As a company with over one billion products consumed daily, PepsiCo has a responsibility to help transform food systems to make them more beneficial for people and the planet, says PepsiCo Chairman and CEO Ramon Laguarta. That transformation starts with
two core groups: farmers and consumers. “Those are the two big entities that will really drive the full ecosystem change,” says Laguarta.
As co-chair of the World Economic Forum’s Food Systems Initiative Stewardship Board, Laguarta participated in the World Economic Forum’s virtual Davos Agenda Week on Jan. 27. Along with global leaders in agricultural policy, Laguarta presented
his insights on creative actions that can improve farmers’ livelihoods and restore the planet.
Here are the three innovative ideas that Laguarta says could help make food systems more sustainable:
Educational farms that illustrate sustainability practices bring vital information directly to local growers. “The concept of demonstration farms is proving to be very powerful,” Laguarta says. “There's a need to make the farmer aware
of the new techniques and new ways of doing things.” PepsiCo has seen the impact with hundreds of demonstration farms in countries including India, Brazil and Thailand, where farmers have gained firsthand training in areas such as irrigation
and soil health.
Collaboration among experts in the agriculture and technology industries can help create sustainable solutions for farmers. “There's not enough going into agri-tech,” Laguarta suggests, “and I think we can play a role.” Laguarta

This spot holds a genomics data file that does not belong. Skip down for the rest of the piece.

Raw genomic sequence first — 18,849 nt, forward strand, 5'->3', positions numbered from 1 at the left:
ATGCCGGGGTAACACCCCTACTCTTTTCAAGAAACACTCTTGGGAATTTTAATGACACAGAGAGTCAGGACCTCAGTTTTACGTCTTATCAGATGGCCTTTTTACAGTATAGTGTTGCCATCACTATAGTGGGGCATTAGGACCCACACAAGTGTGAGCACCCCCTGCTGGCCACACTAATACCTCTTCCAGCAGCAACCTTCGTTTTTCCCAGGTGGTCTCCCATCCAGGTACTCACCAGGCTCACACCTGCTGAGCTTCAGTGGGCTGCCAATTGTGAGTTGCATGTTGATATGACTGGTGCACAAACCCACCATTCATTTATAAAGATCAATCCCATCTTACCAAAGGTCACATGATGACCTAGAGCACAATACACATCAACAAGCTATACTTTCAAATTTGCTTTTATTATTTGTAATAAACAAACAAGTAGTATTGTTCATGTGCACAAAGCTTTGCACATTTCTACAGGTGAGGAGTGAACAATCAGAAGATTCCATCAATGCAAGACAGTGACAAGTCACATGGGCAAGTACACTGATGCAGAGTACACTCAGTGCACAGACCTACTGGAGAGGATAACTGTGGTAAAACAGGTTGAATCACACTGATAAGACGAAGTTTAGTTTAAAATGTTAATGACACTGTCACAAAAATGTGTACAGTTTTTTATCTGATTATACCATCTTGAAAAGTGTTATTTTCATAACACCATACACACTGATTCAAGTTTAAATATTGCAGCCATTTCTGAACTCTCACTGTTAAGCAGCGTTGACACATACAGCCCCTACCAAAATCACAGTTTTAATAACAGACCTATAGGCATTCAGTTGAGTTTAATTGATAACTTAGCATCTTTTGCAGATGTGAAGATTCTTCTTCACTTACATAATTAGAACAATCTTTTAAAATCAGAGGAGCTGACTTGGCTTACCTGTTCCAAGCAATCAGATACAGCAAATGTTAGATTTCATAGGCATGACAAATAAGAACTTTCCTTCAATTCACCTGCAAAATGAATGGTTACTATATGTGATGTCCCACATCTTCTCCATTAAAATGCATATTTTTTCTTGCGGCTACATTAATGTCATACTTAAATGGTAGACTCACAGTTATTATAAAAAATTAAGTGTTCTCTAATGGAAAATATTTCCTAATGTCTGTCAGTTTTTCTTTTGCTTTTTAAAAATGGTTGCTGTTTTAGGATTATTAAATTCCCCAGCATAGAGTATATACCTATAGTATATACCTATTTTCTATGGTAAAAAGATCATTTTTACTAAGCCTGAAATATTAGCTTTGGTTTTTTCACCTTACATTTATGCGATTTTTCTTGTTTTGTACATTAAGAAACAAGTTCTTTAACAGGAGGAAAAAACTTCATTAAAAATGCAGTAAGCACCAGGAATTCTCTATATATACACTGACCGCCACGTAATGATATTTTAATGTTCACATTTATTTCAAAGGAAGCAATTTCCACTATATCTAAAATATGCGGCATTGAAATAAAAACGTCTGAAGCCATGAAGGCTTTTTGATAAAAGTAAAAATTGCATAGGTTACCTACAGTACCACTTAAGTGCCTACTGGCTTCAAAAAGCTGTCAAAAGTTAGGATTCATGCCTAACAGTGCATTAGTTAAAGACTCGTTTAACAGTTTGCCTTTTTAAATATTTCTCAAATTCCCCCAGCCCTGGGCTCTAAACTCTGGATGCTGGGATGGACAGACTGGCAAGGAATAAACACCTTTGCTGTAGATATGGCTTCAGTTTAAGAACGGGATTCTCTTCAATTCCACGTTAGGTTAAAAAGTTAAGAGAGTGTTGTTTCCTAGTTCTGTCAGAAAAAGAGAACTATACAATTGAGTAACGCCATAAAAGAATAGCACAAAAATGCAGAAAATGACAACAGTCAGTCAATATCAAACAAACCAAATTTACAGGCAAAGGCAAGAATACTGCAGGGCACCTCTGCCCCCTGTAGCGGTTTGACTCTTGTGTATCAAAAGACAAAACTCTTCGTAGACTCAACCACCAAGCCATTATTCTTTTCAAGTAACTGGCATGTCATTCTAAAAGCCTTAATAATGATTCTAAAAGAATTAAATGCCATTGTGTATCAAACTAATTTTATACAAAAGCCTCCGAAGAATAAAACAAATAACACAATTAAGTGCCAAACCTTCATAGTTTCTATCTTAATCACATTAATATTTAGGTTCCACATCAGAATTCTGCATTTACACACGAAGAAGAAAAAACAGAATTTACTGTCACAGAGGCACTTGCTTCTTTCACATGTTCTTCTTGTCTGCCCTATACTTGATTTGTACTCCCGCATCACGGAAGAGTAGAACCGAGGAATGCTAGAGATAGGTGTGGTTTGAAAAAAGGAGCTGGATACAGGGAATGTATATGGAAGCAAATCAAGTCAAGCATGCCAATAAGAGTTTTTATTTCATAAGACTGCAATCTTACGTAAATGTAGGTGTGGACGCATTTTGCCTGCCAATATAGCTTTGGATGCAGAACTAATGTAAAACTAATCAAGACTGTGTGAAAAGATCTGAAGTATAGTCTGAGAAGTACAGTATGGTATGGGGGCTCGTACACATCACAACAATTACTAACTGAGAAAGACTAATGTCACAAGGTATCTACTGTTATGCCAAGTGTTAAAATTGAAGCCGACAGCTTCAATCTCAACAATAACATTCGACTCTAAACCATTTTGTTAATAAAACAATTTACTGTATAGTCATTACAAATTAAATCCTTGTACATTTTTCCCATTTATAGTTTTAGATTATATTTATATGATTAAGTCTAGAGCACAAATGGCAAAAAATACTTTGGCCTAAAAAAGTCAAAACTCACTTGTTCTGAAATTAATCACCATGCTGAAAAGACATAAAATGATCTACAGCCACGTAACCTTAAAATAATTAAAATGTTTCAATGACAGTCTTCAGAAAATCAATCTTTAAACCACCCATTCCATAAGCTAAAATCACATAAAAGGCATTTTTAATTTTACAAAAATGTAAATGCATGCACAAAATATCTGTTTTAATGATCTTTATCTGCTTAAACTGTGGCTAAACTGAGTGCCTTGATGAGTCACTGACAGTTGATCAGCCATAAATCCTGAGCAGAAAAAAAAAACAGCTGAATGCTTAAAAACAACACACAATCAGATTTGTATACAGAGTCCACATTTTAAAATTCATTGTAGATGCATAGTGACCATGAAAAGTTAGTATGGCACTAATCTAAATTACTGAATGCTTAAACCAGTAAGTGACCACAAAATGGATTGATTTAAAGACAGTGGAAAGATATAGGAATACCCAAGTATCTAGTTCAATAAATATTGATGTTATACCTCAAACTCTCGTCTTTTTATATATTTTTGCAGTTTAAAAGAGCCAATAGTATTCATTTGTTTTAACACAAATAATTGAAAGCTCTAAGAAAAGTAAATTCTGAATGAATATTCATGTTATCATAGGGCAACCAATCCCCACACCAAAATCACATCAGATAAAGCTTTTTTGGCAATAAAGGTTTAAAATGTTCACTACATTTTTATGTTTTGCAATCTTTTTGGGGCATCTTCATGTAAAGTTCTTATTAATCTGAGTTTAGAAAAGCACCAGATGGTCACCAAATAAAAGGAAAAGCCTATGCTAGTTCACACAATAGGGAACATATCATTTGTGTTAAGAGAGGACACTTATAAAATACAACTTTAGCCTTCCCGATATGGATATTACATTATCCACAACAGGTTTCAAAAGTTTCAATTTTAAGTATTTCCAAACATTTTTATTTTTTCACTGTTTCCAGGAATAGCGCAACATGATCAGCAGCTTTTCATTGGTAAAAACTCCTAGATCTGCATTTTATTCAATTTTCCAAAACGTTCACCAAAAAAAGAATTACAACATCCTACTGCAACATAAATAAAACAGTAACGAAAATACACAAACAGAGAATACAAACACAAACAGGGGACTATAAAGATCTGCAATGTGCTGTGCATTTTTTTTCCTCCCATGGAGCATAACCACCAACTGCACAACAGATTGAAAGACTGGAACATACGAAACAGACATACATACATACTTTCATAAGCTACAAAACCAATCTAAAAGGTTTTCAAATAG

explains that it is up to large companies and the public sector “to build innovation hubs to bring technology and innovation closer to the farmer.”
Recently, PepsiCo partnered with WEF, the Dutch Government and others to support the rollout of Food Innovation Hubs such as the one PepsiCo is building in Colombia. Program initiatives include testing waste-reduction methods and providing access to digital
tools to improve performance in the field.
“There is very little knowledge on the environmental footprint of products,” Laguarta explains. Providing information on the sourcing, ingredients and supply chain will educate consumers and drive demand for sustainable choices. He says the
key is to “move consumers through awareness and through product innovation.” With that insight, there will be a larger market for products that are better for the planet. Says Laguarta, “I'm very optimistic about what we can do.”
Watch the panel for more of Laguarta’s insights on transforming food systems.